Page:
Mike is confirmed for the trip so he's still in charge of an axe.  Make sure it has a blade on one side and a blunt end on the other because we'll be using it for driving wedges as much as chopping.   Rob, if you forget the wedges we'll have to find something else to use like your cell phone.  Vernon:  you are the lube man. 

For those of you still worried about the distances, look at Float #24 (October 12) about half way down this "Float Log":   FLLOG.   They covered 44-miles on the Current River on a one night trip.   Granted, they were in kayaks but they also say they were heavily loaded with both gear and beer.   Nice pics, too.  Should get you fired up. 

Friday, April 20, 2012

Super-shuttle; K.P.

The pay-to-shuttle plan has spawned a whole Occupy Akers Ferry movement with demands for even more and better shuttling. The 99% are saying that if we can pay the outfitter to move one vehicle for us, why can't we pay them to finish the job since they'll have three days to do it. After considering the logistics and costs, it appears feasible and it would save a lot of time on both of our travel days.

Here's how it would work. We all go to the take-out first just like the original plan. Then we would move our gear into the minimum number of vehicles possible for carrying all of our people and boats, ideally only two or three trucks.  Leaving all of the other vehicles at the take-out, we would then drive up to the put-in, probably riding people in the bed of pickups which is actually legal in Missouri and not an unusual sight. If we can make it in three vehicles, the outfitters will do the whole job for $150 which is $10.50 per person then when we finish our trip all of our vehicles will be waiting for us and we hail out of battle back to Tennessee.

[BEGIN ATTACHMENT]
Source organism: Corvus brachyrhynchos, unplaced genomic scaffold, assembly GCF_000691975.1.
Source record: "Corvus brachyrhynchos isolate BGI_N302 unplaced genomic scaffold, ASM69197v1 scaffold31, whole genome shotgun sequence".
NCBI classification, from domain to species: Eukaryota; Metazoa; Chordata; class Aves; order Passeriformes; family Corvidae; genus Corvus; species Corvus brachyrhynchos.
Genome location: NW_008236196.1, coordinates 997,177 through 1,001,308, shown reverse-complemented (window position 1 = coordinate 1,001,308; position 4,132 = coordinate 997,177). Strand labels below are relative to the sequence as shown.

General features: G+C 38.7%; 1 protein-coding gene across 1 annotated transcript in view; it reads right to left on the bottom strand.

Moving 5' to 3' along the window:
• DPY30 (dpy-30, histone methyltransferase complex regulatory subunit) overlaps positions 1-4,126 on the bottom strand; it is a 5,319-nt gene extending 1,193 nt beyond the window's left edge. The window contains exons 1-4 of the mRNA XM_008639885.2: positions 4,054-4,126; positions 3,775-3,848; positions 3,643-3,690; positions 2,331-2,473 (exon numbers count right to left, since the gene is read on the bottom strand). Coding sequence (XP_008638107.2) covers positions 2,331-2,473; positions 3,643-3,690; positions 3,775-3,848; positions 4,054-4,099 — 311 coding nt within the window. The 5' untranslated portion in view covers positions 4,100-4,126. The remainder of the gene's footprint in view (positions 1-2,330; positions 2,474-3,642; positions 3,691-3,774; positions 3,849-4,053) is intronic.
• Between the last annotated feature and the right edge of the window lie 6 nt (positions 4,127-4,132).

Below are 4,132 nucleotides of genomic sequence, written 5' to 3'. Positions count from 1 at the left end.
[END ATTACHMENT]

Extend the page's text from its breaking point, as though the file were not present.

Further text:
Another system that needs to be addressed before the spring trip is dishwashing, which is to say we need a system. Sometimes it's ok to just throw it all in the chuck box (maybe that's how it got its name) and deal with it later, but on a two-nighter with lots of people the dishes start to be a problem. So we sat down with the kitchen crew and asked them to help develop a plan.

Here's the reply we got:

Main thing is after sun nights meal, everyone should throw all the leftover food on their plate in the river and give their plates and utensils a good rinse in the riffles, ideally using a hand full of sand to get most of the shit off. And then stack them on the overturned Grumman in one area so they are not all over camp where they look unsightly and get lost. This simple task saves the kitchen staff many many hours down the road from having to scrub off last trips 6 month funk.